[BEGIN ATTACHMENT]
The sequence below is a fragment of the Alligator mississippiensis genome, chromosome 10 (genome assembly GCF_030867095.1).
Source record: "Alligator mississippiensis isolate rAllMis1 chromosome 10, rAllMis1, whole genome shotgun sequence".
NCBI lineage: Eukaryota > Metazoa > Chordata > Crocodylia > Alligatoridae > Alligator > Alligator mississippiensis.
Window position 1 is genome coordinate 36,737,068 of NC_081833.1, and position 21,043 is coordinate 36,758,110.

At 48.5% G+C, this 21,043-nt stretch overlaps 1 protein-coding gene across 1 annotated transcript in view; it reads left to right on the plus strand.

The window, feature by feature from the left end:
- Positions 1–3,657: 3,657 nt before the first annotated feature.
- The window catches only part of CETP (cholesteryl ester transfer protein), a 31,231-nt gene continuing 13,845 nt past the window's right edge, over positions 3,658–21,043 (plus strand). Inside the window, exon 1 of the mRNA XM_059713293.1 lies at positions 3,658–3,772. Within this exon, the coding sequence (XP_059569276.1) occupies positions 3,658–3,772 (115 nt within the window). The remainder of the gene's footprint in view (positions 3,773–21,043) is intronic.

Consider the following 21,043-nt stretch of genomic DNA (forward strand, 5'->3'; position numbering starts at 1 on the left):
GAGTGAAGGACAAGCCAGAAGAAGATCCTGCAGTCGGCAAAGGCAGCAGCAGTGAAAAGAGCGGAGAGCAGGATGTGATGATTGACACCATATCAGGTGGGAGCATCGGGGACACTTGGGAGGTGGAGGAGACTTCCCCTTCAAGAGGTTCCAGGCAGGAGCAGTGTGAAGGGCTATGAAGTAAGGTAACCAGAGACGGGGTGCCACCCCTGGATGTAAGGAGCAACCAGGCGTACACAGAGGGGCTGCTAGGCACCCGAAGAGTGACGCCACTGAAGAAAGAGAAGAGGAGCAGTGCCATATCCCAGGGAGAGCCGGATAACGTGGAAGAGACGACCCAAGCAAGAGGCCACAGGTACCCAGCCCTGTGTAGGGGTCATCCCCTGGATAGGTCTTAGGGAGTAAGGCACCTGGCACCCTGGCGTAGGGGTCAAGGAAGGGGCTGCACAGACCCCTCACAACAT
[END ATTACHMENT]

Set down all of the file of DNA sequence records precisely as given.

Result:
The sequence below is a fragment of the Alligator mississippiensis genome, chromosome 10 (genome assembly GCF_030867095.1).
Source record: "Alligator mississippiensis isolate rAllMis1 chromosome 10, rAllMis1, whole genome shotgun sequence".
NCBI lineage: Eukaryota > Metazoa > Chordata > Crocodylia > Alligatoridae > Alligator > Alligator mississippiensis.
Window position 1 is genome coordinate 36,737,068 of NC_081833.1, and position 21,043 is coordinate 36,758,110.

At 48.5% G+C, this 21,043-nt stretch overlaps 1 protein-coding gene across 1 annotated transcript in view; it reads left to right on the plus strand.

The window, feature by feature from the left end:
- Positions 1–3,657: 3,657 nt before the first annotated feature.
- The window catches only part of CETP (cholesteryl ester transfer protein), a 31,231-nt gene continuing 13,845 nt past the window's right edge, over positions 3,658–21,043 (plus strand). Inside the window, exon 1 of the mRNA XM_059713293.1 lies at positions 3,658–3,772. Within this exon, the coding sequence (XP_059569276.1) occupies positions 3,658–3,772 (115 nt within the window). The remainder of the gene's footprint in view (positions 3,773–21,043) is intronic.

Consider the following 21,043-nt stretch of genomic DNA (forward strand, 5'->3'; position numbering starts at 1 on the left):
GAGTGAAGGACAAGCCAGAAGAAGATCCTGCAGTCGGCAAAGGCAGCAGCAGTGAAAAGAGCGGAGAGCAGGATGTGATGATTGACACCATATCAGGTGGGAGCATCGGGGACACTTGGGAGGTGGAGGAGACTTCCCCTTCAAGAGGTTCCAGGCAGGAGCAGTGTGAAGGGCTATGAAGTAAGGTAACCAGAGACGGGGTGCCACCCCTGGATGTAAGGAGCAACCAGGCGTACACAGAGGGGCTGCTAGGCACCCGAAGAGTGACGCCACTGAAGAAAGAGAAGAGGAGCAGTGCCATATCCCAGGGAGAGCCGGATAACGTGGAAGAGACGACCCAAGCAAGAGGCCACAGGTACCCAGCCCTGTGTAGGGGTCATCCCCTGGATAGGTCTTAGGGAGTAAGGCACCTGGCACCCTGGCGTAGGGGTCAAGGAAGGGGCTGCACAGACCCCTCACAACAT